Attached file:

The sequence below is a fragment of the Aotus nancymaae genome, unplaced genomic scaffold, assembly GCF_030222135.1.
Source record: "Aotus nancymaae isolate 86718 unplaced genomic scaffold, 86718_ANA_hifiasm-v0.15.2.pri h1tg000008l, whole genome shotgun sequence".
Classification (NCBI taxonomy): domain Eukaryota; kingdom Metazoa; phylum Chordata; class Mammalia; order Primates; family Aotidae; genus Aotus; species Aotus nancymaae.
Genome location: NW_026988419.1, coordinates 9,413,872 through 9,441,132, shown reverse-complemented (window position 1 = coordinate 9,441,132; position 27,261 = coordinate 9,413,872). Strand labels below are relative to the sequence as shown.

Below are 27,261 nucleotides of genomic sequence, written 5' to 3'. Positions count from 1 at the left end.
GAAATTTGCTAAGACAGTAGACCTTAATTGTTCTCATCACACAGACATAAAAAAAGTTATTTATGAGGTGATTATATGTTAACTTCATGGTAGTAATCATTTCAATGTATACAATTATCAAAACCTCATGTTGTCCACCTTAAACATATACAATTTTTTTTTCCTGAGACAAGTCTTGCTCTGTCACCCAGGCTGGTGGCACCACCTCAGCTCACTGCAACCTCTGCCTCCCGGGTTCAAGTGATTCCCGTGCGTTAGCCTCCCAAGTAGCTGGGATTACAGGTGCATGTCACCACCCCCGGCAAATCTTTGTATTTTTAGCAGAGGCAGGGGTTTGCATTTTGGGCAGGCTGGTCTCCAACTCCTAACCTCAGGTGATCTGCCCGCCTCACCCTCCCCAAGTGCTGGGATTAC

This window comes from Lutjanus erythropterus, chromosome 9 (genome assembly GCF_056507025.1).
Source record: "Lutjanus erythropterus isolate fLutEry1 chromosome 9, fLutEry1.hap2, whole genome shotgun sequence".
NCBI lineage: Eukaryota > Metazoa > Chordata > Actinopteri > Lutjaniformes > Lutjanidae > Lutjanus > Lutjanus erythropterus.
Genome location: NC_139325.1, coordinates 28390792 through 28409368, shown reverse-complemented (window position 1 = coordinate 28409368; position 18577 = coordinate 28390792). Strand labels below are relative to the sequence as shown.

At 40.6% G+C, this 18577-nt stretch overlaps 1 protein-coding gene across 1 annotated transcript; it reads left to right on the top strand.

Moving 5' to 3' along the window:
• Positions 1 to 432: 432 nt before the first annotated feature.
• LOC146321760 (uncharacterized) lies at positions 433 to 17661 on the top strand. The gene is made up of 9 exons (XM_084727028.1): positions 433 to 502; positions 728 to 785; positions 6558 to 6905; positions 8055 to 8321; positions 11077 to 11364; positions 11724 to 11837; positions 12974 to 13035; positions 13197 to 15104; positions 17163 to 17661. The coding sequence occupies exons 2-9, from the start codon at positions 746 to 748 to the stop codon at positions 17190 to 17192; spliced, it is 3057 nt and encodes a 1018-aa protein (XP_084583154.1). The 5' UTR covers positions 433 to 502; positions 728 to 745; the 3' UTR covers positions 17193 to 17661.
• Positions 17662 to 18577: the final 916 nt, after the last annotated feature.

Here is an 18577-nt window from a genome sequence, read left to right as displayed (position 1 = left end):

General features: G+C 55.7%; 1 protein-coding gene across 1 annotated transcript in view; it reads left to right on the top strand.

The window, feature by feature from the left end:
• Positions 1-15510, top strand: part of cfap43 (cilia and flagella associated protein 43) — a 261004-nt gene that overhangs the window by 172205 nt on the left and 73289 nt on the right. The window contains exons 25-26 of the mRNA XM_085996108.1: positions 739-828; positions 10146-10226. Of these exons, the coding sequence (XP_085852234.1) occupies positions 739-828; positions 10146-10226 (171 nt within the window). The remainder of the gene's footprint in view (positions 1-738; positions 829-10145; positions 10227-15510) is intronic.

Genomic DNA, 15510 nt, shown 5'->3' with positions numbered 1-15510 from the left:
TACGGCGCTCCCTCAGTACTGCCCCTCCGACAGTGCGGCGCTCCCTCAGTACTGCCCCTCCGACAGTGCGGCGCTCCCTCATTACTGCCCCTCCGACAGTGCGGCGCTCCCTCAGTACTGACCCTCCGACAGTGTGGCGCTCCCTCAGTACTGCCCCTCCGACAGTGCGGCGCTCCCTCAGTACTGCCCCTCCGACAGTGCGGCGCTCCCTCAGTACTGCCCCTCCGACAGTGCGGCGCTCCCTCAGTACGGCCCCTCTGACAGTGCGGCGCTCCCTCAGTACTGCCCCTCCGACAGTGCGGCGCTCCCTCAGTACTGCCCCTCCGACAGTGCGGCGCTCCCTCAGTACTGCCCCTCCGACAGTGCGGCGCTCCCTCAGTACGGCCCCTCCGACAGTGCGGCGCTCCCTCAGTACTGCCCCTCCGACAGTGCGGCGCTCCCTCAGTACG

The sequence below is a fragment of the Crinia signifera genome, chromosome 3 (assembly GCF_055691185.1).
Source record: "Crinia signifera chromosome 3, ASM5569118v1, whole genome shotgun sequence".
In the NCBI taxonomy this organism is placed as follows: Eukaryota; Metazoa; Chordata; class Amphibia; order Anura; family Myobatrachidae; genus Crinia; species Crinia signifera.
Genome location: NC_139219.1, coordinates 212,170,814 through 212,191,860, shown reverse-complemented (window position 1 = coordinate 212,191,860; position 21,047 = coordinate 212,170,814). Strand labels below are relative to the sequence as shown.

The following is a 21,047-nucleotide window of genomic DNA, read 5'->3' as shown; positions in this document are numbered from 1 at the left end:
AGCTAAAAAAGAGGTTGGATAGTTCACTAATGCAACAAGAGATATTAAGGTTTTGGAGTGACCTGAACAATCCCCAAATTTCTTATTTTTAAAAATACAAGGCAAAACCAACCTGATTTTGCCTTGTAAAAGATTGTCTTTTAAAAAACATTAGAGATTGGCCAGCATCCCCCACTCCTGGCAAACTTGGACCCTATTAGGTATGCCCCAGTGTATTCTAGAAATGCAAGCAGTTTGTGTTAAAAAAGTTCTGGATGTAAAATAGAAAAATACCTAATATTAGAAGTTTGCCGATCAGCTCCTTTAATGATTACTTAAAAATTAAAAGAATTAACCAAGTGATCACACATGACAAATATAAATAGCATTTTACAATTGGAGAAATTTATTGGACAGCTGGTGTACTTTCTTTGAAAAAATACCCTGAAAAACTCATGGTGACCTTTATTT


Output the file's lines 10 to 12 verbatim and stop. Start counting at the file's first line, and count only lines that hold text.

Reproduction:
Genome location: NC_139325.1, coordinates 28390792 through 28409368, shown reverse-complemented (window position 1 = coordinate 28409368; position 18577 = coordinate 28390792). Strand labels below are relative to the sequence as shown.

At 40.6% G+C, this 18577-nt stretch overlaps 1 protein-coding gene across 1 annotated transcript; it reads left to right on the top strand.

Moving 5' to 3' along the window: